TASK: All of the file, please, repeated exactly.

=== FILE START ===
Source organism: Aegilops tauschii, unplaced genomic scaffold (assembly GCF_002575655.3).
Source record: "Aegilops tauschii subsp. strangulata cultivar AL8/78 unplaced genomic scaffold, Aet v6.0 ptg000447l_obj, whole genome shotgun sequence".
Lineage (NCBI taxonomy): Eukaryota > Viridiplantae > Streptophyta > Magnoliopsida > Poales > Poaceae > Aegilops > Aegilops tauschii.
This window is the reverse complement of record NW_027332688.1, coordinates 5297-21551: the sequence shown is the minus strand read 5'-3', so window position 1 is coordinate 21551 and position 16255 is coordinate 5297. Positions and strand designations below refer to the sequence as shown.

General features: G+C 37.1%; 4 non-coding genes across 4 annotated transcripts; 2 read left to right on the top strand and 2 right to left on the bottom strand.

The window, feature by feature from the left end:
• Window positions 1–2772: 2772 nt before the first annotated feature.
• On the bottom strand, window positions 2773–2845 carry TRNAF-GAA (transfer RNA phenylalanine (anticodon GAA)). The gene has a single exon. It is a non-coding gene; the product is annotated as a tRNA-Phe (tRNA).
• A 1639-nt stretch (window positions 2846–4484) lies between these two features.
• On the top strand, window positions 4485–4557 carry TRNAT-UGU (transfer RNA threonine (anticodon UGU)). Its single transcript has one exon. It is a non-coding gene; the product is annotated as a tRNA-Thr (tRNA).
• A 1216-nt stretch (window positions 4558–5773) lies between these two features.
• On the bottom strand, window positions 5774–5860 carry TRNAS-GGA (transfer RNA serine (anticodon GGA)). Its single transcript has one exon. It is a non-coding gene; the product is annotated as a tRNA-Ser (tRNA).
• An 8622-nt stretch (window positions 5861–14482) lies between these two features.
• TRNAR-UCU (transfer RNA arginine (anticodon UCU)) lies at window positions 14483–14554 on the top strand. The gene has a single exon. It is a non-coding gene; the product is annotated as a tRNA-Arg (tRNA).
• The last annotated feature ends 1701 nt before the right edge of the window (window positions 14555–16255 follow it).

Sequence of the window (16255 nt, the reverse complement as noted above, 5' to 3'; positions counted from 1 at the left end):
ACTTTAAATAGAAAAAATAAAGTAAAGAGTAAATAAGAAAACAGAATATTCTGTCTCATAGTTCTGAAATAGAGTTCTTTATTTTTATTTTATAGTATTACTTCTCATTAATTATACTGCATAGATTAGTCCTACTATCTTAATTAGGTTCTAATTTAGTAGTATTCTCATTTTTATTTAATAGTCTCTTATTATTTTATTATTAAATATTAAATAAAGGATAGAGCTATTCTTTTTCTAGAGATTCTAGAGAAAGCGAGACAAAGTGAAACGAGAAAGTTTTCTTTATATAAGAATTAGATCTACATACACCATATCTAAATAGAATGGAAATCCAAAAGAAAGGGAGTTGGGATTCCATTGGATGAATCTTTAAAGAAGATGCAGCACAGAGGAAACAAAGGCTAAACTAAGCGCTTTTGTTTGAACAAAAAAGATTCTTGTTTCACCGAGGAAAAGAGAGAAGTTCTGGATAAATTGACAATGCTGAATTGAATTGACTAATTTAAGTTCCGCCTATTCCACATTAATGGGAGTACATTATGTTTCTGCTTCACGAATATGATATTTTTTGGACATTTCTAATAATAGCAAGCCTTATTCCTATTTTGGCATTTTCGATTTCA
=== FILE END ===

Source organism: Aegilops tauschii, unplaced genomic scaffold (assembly GCF_002575655.3).
Source record: "Aegilops tauschii subsp. strangulata cultivar AL8/78 unplaced genomic scaffold, Aet v6.0 ptg000447l_obj, whole genome shotgun sequence".
Lineage (NCBI taxonomy): Eukaryota > Viridiplantae > Streptophyta > Magnoliopsida > Poales > Poaceae > Aegilops > Aegilops tauschii.
This window is the reverse complement of record NW_027332688.1, coordinates 5297-21551: the sequence shown is the minus strand read 5'-3', so window position 1 is coordinate 21551 and position 16255 is coordinate 5297. Positions and strand designations below refer to the sequence as shown.

General features: G+C 37.1%; 4 non-coding genes across 4 annotated transcripts; 2 read left to right on the top strand and 2 right to left on the bottom strand.

The window, feature by feature from the left end:
• Window positions 1–2772: 2772 nt before the first annotated feature.
• On the bottom strand, window positions 2773–2845 carry TRNAF-GAA (transfer RNA phenylalanine (anticodon GAA)). The gene has a single exon. It is a non-coding gene; the product is annotated as a tRNA-Phe (tRNA).
• A 1639-nt stretch (window positions 2846–4484) lies between these two features.
• On the top strand, window positions 4485–4557 carry TRNAT-UGU (transfer RNA threonine (anticodon UGU)). Its single transcript has one exon. It is a non-coding gene; the product is annotated as a tRNA-Thr (tRNA).
• A 1216-nt stretch (window positions 4558–5773) lies between these two features.
• On the bottom strand, window positions 5774–5860 carry TRNAS-GGA (transfer RNA serine (anticodon GGA)). Its single transcript has one exon. It is a non-coding gene; the product is annotated as a tRNA-Ser (tRNA).
• An 8622-nt stretch (window positions 5861–14482) lies between these two features.
• TRNAR-UCU (transfer RNA arginine (anticodon UCU)) lies at window positions 14483–14554 on the top strand. The gene has a single exon. It is a non-coding gene; the product is annotated as a tRNA-Arg (tRNA).
• The last annotated feature ends 1701 nt before the right edge of the window (window positions 14555–16255 follow it).

Sequence of the window (16255 nt, the reverse complement as noted above, 5' to 3'; positions counted from 1 at the left end):
ACTTTAAATAGAAAAAATAAAGTAAAGAGTAAATAAGAAAACAGAATATTCTGTCTCATAGTTCTGAAATAGAGTTCTTTATTTTTATTTTATAGTATTACTTCTCATTAATTATACTGCATAGATTAGTCCTACTATCTTAATTAGGTTCTAATTTAGTAGTATTCTCATTTTTATTTAATAGTCTCTTATTATTTTATTATTAAATATTAAATAAAGGATAGAGCTATTCTTTTTCTAGAGATTCTAGAGAAAGCGAGACAAAGTGAAACGAGAAAGTTTTCTTTATATAAGAATTAGATCTACATACACCATATCTAAATAGAATGGAAATCCAAAAGAAAGGGAGTTGGGATTCCATTGGATGAATCTTTAAAGAAGATGCAGCACAGAGGAAACAAAGGCTAAACTAAGCGCTTTTGTTTGAACAAAAAAGATTCTTGTTTCACCGAGGAAAAGAGAGAAGTTCTGGATAAATTGACAATGCTGAATTGAATTGACTAATTTAAGTTCCGCCTATTCCACATTAATGGGAGTACATTATGTTTCTGCTTCACGAATATGATATTTTTTGGACATTTCTAATAATAGCAAGCCTTATTCCTATTTTGGCATTTTCGATTTCA